Alpine should also stand for the high office of the internal combustion engine – and for turning away from it. De Meo admits that this line is contradicting itself. But he answered some strategic questions in his group differently than his former boss Herbert Diess, Chairman of the Board of Management of Volkswagen.
The tremendous upheaval in which the entire automotive industry is currently experiencing is of course not leaving its mark on motorsport either. Just three months ago, Volkswagen announced the end of its motorsport department in Hanover. “Five decades, many cars, many victories”, Diess wrote to the developers and thanked the team “for decades of commitment”. Now the motorsport enthusiasts can switch to positions in the group and work there on the development of the electric ID. Series.
There were also some voices at Renault that called for an end to motorsport, reports de Meo. “Formula 1 seemed like an expensive, superfluous hobby for many people in the company,” says the 53-year-old manager, who was head of Seat until last summer.
In view of the Group’s difficult economic situation, it would have been obvious to save these costs. But de Meo decided differently. “I’m a car guy, I don’t want to be the one who ends Renault’s Formula 1 history after 44 years,” he says. “We will stay in Formula 1 forever.”
Revival with Formula 1
But with a different name in the foreground. Because the Renault brand has not benefited too much from the glamor of racing in the past, the CEO openly admits.
The French manufacturer would probably not be counted among the top ten sports car brands. That should now change with Alpine. De Meo wants to revive the traditional manufacturer from Normandy, founded in 1955, through an internal merger with the Formula 1 team and the Renault Sports development team.
He follows a recipe that he has already tried out with his previous employers Seat, Audi and Fiat. There he initiated the sporty sub-brands Abarth, Audi RS and Cupra.
Now the same recipe should work at Renault. “I’ve never had such good ingredients to cook the dish,” says de Meo. By this he means the 400 engineers in the sports department (“all top people”), Alpine production in Dieppe (“this is a manufacture and not a factory”) and the marketing power from the Formula 1 performance (“500 million people see that every week ”).
Alpine currently only has one model on offer, the A110 petrol engine. It’s a retro version of the A110 Berlinette from the early 1960s. Even if the car was launched on the market long before de Meos took office, it fits into the strategic recipe book of the native Italian.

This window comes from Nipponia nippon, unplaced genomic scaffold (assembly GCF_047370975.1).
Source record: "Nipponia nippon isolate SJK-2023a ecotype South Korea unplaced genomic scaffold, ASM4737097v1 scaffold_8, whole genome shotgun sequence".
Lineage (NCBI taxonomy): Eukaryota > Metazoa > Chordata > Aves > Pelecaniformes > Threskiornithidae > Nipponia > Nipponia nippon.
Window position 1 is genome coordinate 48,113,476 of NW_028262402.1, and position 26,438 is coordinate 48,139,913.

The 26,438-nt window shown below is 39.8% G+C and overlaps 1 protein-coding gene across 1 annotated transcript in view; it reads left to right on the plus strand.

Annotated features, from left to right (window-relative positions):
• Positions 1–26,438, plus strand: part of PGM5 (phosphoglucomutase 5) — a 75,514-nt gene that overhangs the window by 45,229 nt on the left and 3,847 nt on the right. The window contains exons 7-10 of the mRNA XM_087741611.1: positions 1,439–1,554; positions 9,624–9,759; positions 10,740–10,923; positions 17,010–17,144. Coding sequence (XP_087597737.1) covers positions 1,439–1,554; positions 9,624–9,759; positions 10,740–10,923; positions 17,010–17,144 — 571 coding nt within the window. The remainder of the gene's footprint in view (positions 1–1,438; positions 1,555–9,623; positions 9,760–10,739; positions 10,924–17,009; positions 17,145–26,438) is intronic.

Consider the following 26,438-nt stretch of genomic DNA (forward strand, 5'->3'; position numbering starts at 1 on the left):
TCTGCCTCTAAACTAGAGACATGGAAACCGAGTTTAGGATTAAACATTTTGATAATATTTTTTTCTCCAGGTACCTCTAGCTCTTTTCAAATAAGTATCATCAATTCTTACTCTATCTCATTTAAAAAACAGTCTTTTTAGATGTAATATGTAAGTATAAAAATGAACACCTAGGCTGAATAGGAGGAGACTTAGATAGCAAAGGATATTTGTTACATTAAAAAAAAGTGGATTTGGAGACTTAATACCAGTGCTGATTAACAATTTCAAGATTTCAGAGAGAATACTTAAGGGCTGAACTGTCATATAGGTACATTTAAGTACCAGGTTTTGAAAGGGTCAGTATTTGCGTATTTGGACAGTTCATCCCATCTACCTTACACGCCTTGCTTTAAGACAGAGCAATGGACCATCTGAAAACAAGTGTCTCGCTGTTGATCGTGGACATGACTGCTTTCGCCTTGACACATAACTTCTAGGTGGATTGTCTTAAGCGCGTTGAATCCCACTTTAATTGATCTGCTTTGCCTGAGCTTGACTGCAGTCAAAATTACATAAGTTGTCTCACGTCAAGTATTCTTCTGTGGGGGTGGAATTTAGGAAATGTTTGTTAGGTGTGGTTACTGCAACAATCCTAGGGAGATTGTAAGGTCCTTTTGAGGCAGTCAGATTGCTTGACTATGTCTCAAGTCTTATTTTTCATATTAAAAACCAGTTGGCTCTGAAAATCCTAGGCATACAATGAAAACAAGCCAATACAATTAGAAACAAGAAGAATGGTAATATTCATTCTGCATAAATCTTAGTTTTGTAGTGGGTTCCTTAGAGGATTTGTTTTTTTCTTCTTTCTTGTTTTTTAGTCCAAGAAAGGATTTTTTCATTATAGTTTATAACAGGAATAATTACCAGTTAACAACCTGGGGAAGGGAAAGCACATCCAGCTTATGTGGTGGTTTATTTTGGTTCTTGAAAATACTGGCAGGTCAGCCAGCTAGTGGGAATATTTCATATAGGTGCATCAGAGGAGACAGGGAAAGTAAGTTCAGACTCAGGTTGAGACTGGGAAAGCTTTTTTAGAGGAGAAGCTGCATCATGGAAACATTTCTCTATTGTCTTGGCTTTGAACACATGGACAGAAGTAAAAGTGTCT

He has already brought out previously successful models as reinterpreted variants in other companies. The new Fiat 500 is considered to be one of his masterpieces. At Renault, the R5 is now to be resurrected in an electric version, and a new R4 could also follow.
Mixture of Ferrari and Tesla
De Meo has clear ideas for future Alpine models: “They should be a kind of mixture of a mini Ferrari and a mini Tesla.” The company has not yet announced any specific models. The board’s plan called “Renaulution” envisages three new fully electric vehicles in the combined segment of luxury and sports cars by 2025.
With these cars, de Meo also wants to shift the focus of the entire product portfolio of the group: away from the overweight in small cars towards higher-margin cars in the middle and upper class. In the sports sector, Apline aims at the “early adopters”, i.e. customers who want to switch to e-mobility at the current state of the art.
There are already models from competitors on the market for these customers. From the VW portfolio, for example, the Porsche Taycan and the Audi RS e-Tron, both of which are based on the same technological kit. With the attention from Formula 1, the Alpine brand should catch up and establish itself so quickly that it will be in the black in 2025 – the vehicles sold will help finance the racing circuit.
The question remains whether the ingredients really go together. Motorsport has always been seen as a technology laboratory for the automotive industry, especially Formula 1. It will remain so, even in the transition to electromobility, says de Meo: “In Formula 1, we can show which technologies can fundamentally reduce environmental effects . It’s a good place to work on aerodynamics, new materials and eFuels. ”
Ultimately, Formula 1 will also transform. This is how Laurent Rossi, the head of the Alpine brand, sees it. “Today we already have hybrid technology in Formula 1, which is the same principle as in normal cars for consumers.”
In the past, the engines of the racing cars were further away from the end product for the customers. “From Formula 1, innovations in aerodynamics and weight reduction will come onto the market,” says Rossi. These factors are particularly important in electromobility in order to improve range and energy efficiency.
Ultimately, motorsport will probably be the first field in which climate-neutral fuels are used in internal combustion engines. “We use synthetic fuels in our racing series,” said Porsche boss Oliver Blume recently.
“That is also the only future for combustion engine racing.” The sports car manufacturer is currently considering a return to Formula 1, and the organizers have apparently approached Porsche themselves. That would also be contradictory, because the brand, like Audi, has fully committed itself to the VW Group’s line of converting its entire product range to electric cars.
At Porsche, however, with the exception of the 911, which is supposed to remain a combustion engine. Its drive would at least fit in with Formula 1, where new rules for the engines will apply from 2025. It is expected that the cars will then only be allowed to run on climate-neutral eFuels. But that has not yet been decided.
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Alpine comeback Mixture mini Ferrari mini Tesla Renault bosss bold idea